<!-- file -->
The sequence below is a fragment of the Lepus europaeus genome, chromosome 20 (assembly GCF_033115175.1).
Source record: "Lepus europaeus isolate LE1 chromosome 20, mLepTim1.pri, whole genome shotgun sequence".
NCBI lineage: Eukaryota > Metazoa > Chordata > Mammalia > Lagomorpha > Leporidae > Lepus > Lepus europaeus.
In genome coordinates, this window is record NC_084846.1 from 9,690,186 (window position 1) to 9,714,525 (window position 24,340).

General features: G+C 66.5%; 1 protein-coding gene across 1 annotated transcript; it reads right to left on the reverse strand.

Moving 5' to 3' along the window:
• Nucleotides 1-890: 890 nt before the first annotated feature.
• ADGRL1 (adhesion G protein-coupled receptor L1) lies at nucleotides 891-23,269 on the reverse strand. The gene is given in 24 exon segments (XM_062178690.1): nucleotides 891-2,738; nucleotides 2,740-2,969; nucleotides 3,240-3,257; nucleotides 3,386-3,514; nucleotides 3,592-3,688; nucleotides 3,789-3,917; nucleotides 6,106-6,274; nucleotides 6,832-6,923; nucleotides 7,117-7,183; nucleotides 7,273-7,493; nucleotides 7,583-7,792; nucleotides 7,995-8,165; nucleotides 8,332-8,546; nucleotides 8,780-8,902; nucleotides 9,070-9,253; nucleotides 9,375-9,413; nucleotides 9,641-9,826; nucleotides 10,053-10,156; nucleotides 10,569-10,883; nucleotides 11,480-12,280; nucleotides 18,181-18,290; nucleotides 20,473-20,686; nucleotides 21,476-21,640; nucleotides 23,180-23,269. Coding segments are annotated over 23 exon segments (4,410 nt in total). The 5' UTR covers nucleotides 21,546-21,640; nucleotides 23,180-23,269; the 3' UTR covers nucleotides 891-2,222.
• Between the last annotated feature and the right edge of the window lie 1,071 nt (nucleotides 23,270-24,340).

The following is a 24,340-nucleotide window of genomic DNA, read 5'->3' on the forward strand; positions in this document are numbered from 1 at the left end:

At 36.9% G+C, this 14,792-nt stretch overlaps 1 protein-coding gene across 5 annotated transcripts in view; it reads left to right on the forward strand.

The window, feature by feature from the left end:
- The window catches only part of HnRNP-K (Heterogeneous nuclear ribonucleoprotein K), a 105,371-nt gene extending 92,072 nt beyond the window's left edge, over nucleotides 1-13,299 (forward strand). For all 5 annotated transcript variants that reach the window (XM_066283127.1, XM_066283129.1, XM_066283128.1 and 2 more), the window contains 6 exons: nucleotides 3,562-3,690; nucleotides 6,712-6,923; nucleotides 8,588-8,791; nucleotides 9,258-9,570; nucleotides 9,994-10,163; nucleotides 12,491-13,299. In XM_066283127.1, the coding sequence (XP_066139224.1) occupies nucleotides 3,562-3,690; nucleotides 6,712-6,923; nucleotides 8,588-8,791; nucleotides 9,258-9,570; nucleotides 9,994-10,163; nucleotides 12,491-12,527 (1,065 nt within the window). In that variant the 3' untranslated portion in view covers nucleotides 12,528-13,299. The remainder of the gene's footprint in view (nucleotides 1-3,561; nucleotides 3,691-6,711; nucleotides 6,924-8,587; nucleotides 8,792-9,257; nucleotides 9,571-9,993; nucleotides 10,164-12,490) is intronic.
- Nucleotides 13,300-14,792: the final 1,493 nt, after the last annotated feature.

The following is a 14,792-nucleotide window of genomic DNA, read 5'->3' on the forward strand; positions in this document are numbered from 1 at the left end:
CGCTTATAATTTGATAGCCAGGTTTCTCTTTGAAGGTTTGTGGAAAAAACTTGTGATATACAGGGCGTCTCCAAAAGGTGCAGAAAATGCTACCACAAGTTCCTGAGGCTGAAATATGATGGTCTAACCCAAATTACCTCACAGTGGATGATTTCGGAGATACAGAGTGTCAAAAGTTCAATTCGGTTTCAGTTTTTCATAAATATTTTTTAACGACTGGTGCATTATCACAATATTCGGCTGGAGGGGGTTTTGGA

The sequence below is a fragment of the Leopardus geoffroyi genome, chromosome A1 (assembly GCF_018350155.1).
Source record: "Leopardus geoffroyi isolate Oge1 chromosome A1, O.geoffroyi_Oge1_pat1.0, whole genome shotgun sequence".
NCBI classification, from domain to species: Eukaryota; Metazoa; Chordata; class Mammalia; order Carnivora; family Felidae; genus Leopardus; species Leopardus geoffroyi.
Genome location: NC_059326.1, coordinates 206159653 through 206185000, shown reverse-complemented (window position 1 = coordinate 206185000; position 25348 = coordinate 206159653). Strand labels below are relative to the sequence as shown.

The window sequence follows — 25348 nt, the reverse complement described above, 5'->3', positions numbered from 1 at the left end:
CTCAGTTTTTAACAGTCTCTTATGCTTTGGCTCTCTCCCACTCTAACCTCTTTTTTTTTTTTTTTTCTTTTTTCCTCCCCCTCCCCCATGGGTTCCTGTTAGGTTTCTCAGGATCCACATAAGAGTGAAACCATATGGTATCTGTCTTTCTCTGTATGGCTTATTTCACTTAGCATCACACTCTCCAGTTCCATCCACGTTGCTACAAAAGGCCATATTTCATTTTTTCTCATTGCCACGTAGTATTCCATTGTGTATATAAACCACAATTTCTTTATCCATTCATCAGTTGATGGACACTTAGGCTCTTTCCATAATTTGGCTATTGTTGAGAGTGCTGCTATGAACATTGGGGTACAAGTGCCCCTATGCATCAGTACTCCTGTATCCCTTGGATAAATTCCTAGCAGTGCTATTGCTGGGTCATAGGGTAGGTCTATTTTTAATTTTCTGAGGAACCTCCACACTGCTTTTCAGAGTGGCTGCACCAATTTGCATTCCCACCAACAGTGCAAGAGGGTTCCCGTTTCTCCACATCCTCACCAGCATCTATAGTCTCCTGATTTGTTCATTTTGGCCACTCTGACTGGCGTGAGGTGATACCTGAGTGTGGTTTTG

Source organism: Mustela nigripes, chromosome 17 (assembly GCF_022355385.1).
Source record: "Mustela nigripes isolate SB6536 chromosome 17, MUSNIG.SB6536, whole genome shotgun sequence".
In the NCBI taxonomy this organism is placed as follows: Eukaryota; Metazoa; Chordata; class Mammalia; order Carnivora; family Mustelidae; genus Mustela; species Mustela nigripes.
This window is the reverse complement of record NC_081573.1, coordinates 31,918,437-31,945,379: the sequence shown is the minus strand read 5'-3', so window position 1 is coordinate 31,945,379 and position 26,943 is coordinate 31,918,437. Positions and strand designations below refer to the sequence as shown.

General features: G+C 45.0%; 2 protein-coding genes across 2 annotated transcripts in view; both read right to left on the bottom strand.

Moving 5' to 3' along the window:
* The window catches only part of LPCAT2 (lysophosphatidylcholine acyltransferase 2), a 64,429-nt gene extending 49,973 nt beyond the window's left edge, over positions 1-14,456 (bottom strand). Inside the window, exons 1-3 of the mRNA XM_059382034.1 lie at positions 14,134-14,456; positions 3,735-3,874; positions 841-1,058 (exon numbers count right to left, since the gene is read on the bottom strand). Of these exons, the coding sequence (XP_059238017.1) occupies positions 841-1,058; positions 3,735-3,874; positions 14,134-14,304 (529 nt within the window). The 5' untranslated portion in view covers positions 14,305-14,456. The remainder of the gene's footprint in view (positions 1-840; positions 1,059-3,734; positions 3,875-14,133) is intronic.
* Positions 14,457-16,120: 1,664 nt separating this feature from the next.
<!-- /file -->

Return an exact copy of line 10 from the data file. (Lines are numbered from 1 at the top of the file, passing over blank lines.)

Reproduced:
The following is a 24,340-nucleotide window of genomic DNA, read 5'->3' on the forward strand; positions in this document are numbered from 1 at the left end: